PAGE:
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Alan Bean Obituary | science



Astronaut Alan Bean, a member of NASA's Apollo 12 mission, died at the age of 86 and was the fourth person to step on the lunar surface, the only one who depicted the view from outer space in paintings. His comrade-in-arms colleague John Glenn described Bean's work as "the same monochromatic world as [we did] … but with an artist's eye he also saw inner beauty."

Apollo 1

2, under the command of Pete Conrad, was launched in November 1969, just four months after Neil Armstrong and Buzz Aldrin first entered the lunar surface from the Apollo 11 lunar module. The Apollo 12 astronauts built a nuclear generator in the ocean of storms to create an energy source. Bean, of Scottish descent on his father's side, carried a piece of MacBean tartan. He collected many samples of rock and lunar soil, including a green stone, which he called the "Ginger Ale Bottle Jar" – geologists later identified him as the mineral olivine.

Apollo 17's astronaut Harrison Schmitt, the only geologist who has gone on the moon, described these samples as "the gift that bestows". Schmitt later served as a source for Bean about details of the lunar landscapes he painted. "If I was a scientist, I would paint it gray," explained Bean. "I'm an artist, so I can add color to the moon."





  Alan Bean, right, with Pete Conrad, left, and Richard Gordon in 1969.



Alan Bean, right, with Pete Conrad, went and Richard Gordon in 1969. Photo: AFP / Getty Images

Bean was born in Wheeler in the Texas Panhandle. His father Arnold was a soil scientist at the US Department of Agriculture; his mother, Frances, set the anchor when they moved frequently, before finally settling in Fort Worth. Alan went to the University of Texas in 1955 for a training program for naval officers and received in 1955 his degree in aeronautical engineering. He also wrestled with the university team, though later he said that he really wanted to be a gymnast or a diver.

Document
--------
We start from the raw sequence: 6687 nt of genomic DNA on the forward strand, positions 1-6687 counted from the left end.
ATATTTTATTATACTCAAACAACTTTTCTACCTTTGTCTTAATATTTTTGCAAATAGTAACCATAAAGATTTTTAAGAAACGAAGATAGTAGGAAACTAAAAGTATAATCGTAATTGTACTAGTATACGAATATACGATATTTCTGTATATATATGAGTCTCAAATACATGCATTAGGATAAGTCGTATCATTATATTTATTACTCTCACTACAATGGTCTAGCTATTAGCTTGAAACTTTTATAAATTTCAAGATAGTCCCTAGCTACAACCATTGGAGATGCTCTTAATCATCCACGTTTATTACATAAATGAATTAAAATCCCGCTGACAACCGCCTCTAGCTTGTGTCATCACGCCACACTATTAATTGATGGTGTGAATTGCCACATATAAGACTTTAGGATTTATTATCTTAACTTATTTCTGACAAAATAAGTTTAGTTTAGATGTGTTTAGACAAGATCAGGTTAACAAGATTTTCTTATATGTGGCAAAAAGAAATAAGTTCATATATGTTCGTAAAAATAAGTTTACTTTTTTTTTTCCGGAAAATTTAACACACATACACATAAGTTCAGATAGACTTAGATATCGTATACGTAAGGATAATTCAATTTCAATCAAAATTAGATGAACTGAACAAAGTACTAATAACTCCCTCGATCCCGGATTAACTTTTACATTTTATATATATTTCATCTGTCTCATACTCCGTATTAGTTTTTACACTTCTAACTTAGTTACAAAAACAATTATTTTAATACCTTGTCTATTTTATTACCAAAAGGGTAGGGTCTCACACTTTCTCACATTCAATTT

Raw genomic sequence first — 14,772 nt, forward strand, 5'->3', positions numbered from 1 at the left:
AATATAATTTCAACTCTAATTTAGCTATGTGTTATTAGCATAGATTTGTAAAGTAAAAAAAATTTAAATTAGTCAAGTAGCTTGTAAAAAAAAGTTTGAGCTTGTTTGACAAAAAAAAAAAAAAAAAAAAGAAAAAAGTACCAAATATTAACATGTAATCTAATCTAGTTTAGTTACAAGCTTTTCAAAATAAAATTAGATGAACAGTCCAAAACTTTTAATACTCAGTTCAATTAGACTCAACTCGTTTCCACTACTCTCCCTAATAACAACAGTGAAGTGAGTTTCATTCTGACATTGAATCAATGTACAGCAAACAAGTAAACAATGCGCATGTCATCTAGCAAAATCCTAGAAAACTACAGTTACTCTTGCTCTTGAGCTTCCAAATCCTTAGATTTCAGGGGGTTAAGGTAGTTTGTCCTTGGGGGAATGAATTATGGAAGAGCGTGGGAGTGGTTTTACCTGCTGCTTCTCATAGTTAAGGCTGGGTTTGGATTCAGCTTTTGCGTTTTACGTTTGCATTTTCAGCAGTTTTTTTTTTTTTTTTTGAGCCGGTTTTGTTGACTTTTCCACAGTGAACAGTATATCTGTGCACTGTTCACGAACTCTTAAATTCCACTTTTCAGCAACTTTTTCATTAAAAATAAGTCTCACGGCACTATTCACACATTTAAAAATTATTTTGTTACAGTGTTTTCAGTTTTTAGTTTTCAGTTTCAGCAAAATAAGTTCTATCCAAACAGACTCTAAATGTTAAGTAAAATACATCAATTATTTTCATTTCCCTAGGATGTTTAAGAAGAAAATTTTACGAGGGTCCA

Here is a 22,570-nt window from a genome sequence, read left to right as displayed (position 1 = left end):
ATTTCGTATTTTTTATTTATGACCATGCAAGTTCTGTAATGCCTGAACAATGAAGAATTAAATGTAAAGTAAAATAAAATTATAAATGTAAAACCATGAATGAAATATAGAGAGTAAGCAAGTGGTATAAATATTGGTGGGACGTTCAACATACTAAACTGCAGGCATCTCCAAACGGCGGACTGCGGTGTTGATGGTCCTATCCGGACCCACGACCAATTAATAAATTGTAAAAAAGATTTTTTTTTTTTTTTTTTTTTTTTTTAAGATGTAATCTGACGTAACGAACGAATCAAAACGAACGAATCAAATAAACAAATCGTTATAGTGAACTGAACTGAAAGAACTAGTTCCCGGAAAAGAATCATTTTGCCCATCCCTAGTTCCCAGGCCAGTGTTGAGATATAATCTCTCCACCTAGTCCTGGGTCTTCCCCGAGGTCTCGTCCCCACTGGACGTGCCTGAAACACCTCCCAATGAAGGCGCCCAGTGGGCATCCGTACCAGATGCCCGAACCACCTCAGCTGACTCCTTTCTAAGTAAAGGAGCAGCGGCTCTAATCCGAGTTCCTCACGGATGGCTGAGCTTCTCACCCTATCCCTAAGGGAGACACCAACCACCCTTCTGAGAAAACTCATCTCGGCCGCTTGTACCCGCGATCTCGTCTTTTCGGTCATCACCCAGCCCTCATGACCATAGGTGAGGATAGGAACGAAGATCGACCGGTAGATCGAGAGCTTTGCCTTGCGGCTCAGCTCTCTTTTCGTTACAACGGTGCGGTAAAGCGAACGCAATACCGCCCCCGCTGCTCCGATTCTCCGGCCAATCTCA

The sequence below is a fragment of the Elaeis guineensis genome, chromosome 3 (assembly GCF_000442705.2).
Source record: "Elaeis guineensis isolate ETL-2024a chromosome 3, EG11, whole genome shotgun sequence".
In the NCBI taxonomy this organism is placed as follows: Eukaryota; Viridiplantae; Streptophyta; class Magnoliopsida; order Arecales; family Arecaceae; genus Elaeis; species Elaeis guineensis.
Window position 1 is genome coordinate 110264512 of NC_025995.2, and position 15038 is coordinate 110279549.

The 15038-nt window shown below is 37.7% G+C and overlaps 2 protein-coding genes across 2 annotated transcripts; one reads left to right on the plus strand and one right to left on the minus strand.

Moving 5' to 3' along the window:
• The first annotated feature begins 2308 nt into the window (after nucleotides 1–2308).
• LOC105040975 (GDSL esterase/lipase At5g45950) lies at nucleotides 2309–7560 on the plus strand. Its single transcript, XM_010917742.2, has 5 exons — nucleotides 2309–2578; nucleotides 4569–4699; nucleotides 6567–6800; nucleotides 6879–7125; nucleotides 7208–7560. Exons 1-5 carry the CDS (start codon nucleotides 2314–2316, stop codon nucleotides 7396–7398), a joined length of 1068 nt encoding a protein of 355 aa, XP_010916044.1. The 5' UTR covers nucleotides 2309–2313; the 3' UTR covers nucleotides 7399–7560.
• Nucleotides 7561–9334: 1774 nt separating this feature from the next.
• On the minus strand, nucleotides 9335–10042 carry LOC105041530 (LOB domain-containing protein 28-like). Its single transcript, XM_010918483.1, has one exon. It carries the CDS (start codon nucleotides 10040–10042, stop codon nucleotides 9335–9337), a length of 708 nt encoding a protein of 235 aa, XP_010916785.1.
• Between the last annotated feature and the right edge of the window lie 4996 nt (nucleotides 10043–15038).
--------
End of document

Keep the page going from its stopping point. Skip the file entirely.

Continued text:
He was commissioned as a midshipman in the US Navy and served his four-year engagement with flying fighters at Jacksonville Naval Air Station, Florida, after which he decided to stay in service and was commissioned to pilot pilot school where one his instructor was Conrad, who would command Apollo 12.

He was inducted on his second attempt into the astronaut program with the third recording in 1963 alongside Conrad and the third crew member of Apollo 12, Dick Gordon. When Clifton Williams, originally the third member of Conrad's team, was killed in a plane crash, Conrad Bean asked for his replacement, and they served as backup crew for Apollo 9 before they received the Apollo 12 mission. [1973] Bean commanded Skylab 3 in 1973, the second manned Skylab mission; Conrad had ordered the first. He made a spacewalk from Skylab, spent 59 days in orbit and traveled 24.4 miles. Overall, Bean spent 69 days, 15 hours and 45 minutes in space.





  Alan Bean at an exhibition of his pictures 2009.



Alan Bean at an exhibition of his pictures 2009. Photo: Jacquelyn Martin / AP

He retired from the Navy in 1975 and spent the next six years training astronauts before leaving NASA in 1981 to become a painter. Later, he said many of his fellow astronauts thought he was experiencing a mid-life crisis. His paintings are characterized by their attention to detail, and by tiny pieces of stains from his space suit, interspersed with moon dust, which he used on its surface. They are also characterized by a lot of emotions and sometimes by drama.

Gordon, who remained in orbit around the moon while Conrad and Bean dropped the lunar module, was to command Apollo 18. This mission would be canceled and Apollo 17 remains the last flight to the Moon; Gordon lost his chance to walk on the lunar surface. In 1993, Bean painted the fantasy, in which all three men stood together on the moon.

Alan Bean talks about his experiences
[1988] Bean published a 1988 essay on My Life as an Astronaut. He wrote Apollo: An Eyewitness Account (1998) and Mission Control, This is Apollo (2009) with Andrew Chaikin, as well as contributing to a book about aviation artist William S Phillips. On the occasion of the 40th anniversary of Apollo 11 in 2009, the Air and Space Museum of the Smithsonian Institution in Washington staged an exhibition of Bean's work entitled Painting Apollo: First Artist on Another World. He worked hard and said, "I have the feeling that too many pictures remain unpainted, that I just do not want to lose time."

Bean & # 39; s pictures often sold on his own website for up to $ 175,000. He also reached an unexpected place in popular music, the subject of Swedish singer Stina Nordenstam's 1991 song The Return of Alan Bean and the British indie band Hefner's 2001 Song Alan Bean.

He is from his second wife, Leslie (née Clem), whom he married in 1978, and from a son Clay and his daughter Amy Sue from his first marriage to Sue Ragsdale, which ended in divorce

Alan LaVern Bean Astronaut, born March 15, 1932; died on May 26, 2018


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